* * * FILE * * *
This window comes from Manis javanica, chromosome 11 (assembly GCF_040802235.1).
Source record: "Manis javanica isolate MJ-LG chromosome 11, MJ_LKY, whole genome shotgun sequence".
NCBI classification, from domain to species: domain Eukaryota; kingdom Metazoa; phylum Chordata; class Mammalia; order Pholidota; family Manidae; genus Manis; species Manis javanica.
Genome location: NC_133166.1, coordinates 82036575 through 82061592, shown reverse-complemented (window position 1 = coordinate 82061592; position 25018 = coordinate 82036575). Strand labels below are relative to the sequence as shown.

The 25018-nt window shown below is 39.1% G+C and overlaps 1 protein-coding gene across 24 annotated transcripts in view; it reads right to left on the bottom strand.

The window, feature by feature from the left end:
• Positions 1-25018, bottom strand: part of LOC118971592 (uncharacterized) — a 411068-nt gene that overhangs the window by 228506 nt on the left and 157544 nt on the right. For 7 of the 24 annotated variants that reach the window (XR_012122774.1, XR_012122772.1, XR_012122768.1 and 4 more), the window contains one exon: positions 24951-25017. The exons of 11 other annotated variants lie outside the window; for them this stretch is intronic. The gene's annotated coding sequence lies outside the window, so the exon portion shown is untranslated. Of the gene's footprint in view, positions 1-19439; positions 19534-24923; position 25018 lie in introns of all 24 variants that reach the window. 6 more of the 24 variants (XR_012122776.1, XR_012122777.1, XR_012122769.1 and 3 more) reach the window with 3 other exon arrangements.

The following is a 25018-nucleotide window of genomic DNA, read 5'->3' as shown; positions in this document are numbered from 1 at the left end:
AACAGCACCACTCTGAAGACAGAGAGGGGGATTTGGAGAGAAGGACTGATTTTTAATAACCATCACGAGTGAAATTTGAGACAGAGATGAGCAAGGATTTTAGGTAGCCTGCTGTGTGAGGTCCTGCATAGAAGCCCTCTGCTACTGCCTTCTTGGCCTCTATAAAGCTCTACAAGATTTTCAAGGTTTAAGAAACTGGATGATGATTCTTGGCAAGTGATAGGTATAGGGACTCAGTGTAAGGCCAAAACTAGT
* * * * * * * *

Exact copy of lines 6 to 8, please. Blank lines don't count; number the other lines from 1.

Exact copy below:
The window, feature by feature from the left end:
• Positions 1-25018, bottom strand: part of LOC118971592 (uncharacterized) — a 411068-nt gene that overhangs the window by 228506 nt on the left and 157544 nt on the right. For 7 of the 24 annotated variants that reach the window (XR_012122774.1, XR_012122772.1, XR_012122768.1 and 4 more), the window contains one exon: positions 24951-25017. The exons of 11 other annotated variants lie outside the window; for them this stretch is intronic. The gene's annotated coding sequence lies outside the window, so the exon portion shown is untranslated. Of the gene's footprint in view, positions 1-19439; positions 19534-24923; position 25018 lie in introns of all 24 variants that reach the window. 6 more of the 24 variants (XR_012122776.1, XR_012122777.1, XR_012122769.1 and 3 more) reach the window with 3 other exon arrangements.

The following is a 25018-nucleotide window of genomic DNA, read 5'->3' as shown; positions in this document are numbered from 1 at the left end: